Eric Wolfram's Clan and Family Tree

Wolfram's Clan and Family Tree

In 1940, the descendant of my great, great, great, great grandfather, Johann Wolfram, born in Munchen-Perlach on April 5th, 1798, provided my grandmother with a painting of this family coat of arms. It was assumed Johann Wolfram had conducted the family research tracing the family back to Gottlieb Wolfram von Eschenbach. My father, who immigrated to America from Bavaria in 1953, presented me with of a photocopy of the coat of arms and I have put it here on the web. Neither my father nor I have conducted any research on our Wolfram roots prior to the year 1798.

The Origin of the Wolfram name

The Wolfram name is derived from two animals. However, it is derived from the elements of wolf + hrafn, (hrafn in modern English is raven and in modern German it is raben). Both these creatures play an important role in Germanic mythology. They are usually represented in battle poetry as scavangers of the slain, while Wodin (Odin) -- chief Germanic God -- is generally accompanied by the wolves Geri and Freki and by the ravens Hugin and Munin.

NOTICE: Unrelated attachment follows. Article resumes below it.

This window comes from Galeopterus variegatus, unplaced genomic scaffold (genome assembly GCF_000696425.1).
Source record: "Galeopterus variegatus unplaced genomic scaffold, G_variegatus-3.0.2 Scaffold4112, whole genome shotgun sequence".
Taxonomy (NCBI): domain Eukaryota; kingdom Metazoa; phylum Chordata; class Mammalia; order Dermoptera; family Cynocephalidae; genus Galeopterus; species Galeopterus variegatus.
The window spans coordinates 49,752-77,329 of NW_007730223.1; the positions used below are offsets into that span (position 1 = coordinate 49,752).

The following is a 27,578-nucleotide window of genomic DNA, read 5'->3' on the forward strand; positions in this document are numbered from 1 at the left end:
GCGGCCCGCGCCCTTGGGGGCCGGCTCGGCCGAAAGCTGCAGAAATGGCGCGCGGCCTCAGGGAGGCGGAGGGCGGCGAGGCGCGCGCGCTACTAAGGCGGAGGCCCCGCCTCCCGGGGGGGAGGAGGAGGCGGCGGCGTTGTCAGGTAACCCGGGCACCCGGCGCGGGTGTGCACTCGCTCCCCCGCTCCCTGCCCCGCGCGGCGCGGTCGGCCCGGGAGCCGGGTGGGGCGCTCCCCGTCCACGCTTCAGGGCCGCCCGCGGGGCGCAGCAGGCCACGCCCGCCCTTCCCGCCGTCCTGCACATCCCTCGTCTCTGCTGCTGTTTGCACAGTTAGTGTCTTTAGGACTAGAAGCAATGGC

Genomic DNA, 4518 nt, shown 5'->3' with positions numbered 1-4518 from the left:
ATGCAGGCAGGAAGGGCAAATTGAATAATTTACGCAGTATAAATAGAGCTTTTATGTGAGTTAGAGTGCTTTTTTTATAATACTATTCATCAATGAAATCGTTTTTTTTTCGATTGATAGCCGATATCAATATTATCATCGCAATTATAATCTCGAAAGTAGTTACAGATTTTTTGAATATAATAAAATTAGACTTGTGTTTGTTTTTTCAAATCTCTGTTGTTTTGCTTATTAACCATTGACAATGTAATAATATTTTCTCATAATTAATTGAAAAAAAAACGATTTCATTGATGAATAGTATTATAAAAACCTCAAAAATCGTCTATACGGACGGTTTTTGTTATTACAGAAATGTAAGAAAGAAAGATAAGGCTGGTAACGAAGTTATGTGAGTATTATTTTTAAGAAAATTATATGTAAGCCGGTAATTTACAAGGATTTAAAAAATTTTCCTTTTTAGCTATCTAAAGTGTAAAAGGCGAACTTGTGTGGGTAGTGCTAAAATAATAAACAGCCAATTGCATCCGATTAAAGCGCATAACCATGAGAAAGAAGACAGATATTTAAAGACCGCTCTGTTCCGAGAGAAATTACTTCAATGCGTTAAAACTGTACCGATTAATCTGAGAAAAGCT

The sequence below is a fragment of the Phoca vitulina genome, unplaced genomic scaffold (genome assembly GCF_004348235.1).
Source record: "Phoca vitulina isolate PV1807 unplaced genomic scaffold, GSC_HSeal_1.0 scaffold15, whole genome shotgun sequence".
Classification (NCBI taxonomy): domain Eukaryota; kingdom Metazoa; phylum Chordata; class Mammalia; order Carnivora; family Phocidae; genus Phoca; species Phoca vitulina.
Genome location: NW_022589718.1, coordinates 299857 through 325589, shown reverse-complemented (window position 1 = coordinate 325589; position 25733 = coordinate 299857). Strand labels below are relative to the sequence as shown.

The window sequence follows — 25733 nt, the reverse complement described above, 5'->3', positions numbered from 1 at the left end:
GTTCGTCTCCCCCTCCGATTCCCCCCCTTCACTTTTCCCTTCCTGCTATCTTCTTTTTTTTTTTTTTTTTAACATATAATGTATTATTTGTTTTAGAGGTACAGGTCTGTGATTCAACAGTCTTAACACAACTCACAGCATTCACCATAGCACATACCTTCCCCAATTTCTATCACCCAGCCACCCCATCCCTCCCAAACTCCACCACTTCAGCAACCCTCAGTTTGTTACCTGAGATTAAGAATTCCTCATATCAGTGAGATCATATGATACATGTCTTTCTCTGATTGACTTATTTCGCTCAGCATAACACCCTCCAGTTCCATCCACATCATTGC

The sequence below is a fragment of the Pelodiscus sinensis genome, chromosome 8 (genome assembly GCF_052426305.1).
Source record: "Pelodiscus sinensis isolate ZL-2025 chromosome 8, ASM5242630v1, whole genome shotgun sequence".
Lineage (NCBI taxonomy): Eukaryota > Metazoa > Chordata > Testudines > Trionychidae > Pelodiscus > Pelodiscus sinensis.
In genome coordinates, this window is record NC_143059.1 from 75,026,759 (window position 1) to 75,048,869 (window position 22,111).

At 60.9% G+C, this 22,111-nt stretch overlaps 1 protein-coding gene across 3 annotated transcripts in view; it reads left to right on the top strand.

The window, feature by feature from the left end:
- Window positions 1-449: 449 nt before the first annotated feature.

Variations of the Wolfram name:

Wolfrum, Wolfrom, Wohlfromm, Wolfgram, Wulfgram.

Coat of Arms

The following text is a translation from the the old german text, which was writen directly under the coat of arms painting pictured below. Click on either image to see a larger image of the Wolfram Family Coat of Arms.

The Wolfram Coat of Arms

The Wolfram Clan

The Wolfram Clan goes back to the year 1184, where at that time a Wolfram von Eschenbach was employed by the Prince of Thurn and Taxis in the Upper Palatinate, as a master of fishery, knowing pisciculture from the ground up. He also was a very brave and noble knight. Your clan exists only in Bavaria and Switzerland.

The text under the coat of arms Your coat of Arms, show on top of the helmet and left in the shield, on golden background a portrait of yourself, below blue and white diamond shapes, a sign of your Bavarian ancestry, in the middle on the heart shaped shield a flying eel, a sign of your occupation and official position, and finally right on black background, three stars on a green diagional stripe, signifying your firm character, noble mind and gentleness. From Johann Kolb's coat of arms book -- dated 1555

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